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Inflammation and oxidative stress transcription profiles due to in vitro supply of methionine with or without choline in unstimulated blood polymorphonuclear leukocytes from lactating Holstein cows.

Authors
  • Lopreiato, V1
  • Vailati-Riboni, M2
  • Bellingeri, A1
  • Khan, I3
  • Farina, G4
  • Parys, C5
  • Loor, J J6
  • 1 Department of Animal Sciences, Food and Nutrition, Faculty of Agriculture, Food and Environmental Science, Università Cattolica del Sacro Cuore, 29122 Piacenza, Italy. , (Italy)
  • 2 Mammalian NutriPhysioGenomics, Department of Animal Sciences and Division of Nutritional Sciences, University of Illinois, Urbana 61801. , (Mali)
  • 3 Faculty of Animal Husbandry and Veterinary Sciences, University of Agriculture, Peshawar, 25120, Pakistan. , (Pakistan)
  • 4 Department of Veterinary Science for Health, Animal Production and Food Safety, Università degli Studi di Milano 20122, Milano, Italy. , (Italy)
  • 5 Evonik Nutrition & Care GmbH, Hanau-Wolfgang 63457, Germany. , (Germany)
  • 6 Mammalian NutriPhysioGenomics, Department of Animal Sciences and Division of Nutritional Sciences, University of Illinois, Urbana 61801. Electronic address: [email protected] , (Mali)
Type
Published Article
Journal
Journal of Dairy Science
Publisher
American Dairy Science Association
Publication Date
Nov 01, 2019
Volume
102
Issue
11
Pages
10395–10410
Identifiers
DOI: 10.3168/jds.2019-16413
PMID: 31447151
Source
Medline
Keywords
Language
English
License
Unknown

Abstract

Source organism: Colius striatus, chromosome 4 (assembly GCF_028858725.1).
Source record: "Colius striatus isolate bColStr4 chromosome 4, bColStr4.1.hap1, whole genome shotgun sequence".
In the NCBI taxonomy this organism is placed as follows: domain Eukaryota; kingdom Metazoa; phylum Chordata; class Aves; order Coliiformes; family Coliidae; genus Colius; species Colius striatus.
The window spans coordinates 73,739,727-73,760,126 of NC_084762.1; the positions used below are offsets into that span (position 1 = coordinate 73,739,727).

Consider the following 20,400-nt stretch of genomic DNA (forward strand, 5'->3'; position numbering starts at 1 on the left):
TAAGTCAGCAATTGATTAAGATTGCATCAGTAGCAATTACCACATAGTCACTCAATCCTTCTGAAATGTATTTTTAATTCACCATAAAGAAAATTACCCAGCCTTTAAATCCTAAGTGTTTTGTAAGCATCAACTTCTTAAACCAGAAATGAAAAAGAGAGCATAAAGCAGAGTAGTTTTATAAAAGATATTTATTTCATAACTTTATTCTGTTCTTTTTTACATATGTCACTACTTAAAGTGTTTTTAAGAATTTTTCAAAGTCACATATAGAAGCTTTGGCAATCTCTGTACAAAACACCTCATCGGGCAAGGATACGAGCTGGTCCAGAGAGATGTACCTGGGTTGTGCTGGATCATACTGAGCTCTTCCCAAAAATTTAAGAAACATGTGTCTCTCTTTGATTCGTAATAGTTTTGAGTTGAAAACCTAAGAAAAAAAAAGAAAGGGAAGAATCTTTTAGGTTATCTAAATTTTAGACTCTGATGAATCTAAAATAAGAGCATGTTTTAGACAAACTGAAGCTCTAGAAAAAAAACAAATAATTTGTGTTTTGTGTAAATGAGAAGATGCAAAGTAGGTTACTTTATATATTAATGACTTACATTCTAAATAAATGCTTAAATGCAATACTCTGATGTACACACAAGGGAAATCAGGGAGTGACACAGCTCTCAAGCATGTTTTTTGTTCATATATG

Neutrophils are the most important polymorphonuclear leukocytes (PMNL), representing the front-line defense involved in pathogen clearance upon invasion. As such, they play a pivotal role in immune and inflammatory responses. Isolated PMNL from 5 mid-lactating Holstein dairy cows were used to evaluate the in vitro effect of methionine (Met) and choline (Chol) supplementation on mRNA expression of genes related to the Met cycle and innate immunity. The target genes are associated with the Met cycle, cell signaling, inflammation, antimicrobial and killing mechanisms, and pathogen recognition. Treatments were allocated in a 3 × 3 factorial arrangement, including 3 Lys-to-Met ratios (L:M, 3.6:1, 2.9:1, or 2.4:1) and 3 levels of supplemental Chol (0, 400, or 800 μg/mL). Three replicates per treatment group were incubated for 2 h at 37°C and 5% atmospheric CO2. Both betaine-homocysteine S-methyltransferase and choline dehydrogenase were undetectable, indicating that PMNL (at least in vitro) cannot generate Met from Chol through the betaine pathway. The PMNL incubated without Chol experienced a specific state of inflammatory mediation [greater interleukin-1β (IL1B), myeloperoxidase (MPO), IL10, and IL6] and oxidative stress [greater cysteine sulfinic acid decarboxylase (CSAD), cystathionine gamma-lyase (CTH), glutathione reductase (GSR), and glutathione synthase (GSS)]. However, data from the interaction L:M × Chol indicated that this negative state could be overcome by supplementing additional Met. This was reflected in the upregulation of methionine synthase (MTR) and toll-like receptor 2 (TLR2); that is, pathogen detection ability. At the lowest level of supplemental Chol, Met downregulated GSS, GSR, IL1B, and IL6, suggesting it could reduce cellular inflammation and enhance antioxidant status. At 400 µg/mL Chol, supplemental Met upregulated PMNL recognition capacity [higher TLR4 and L-selectin (SELL)]. Overall, enhancing the supply of methyl donors to isolated unstimulated PMNL from mid-lactating dairy cows leads to a low level of PMNL activation and upregulates a cytoprotective mechanism against oxidative stress. Enhancing the supply of Met coupled with adequate Chol levels enhances the gene expression of PMNL pathogen-recognition mechanism. These data suggest that Chol supply to PMNL exposed to low levels of Met effectively downregulated the entire repertoire of innate inflammatory-responsive genes. Thus, Met availability in PMNL during an inflammatory challenge may be sufficient for mounting an appropriate biologic response. The Authors. Published by FASS Inc. and Elsevier Inc. on behalf of the American Dairy Science Association®. This is an open access article under the CC BY-NC-ND license (http://creativecommons.org/licenses/by-nc-nd/4.0/).

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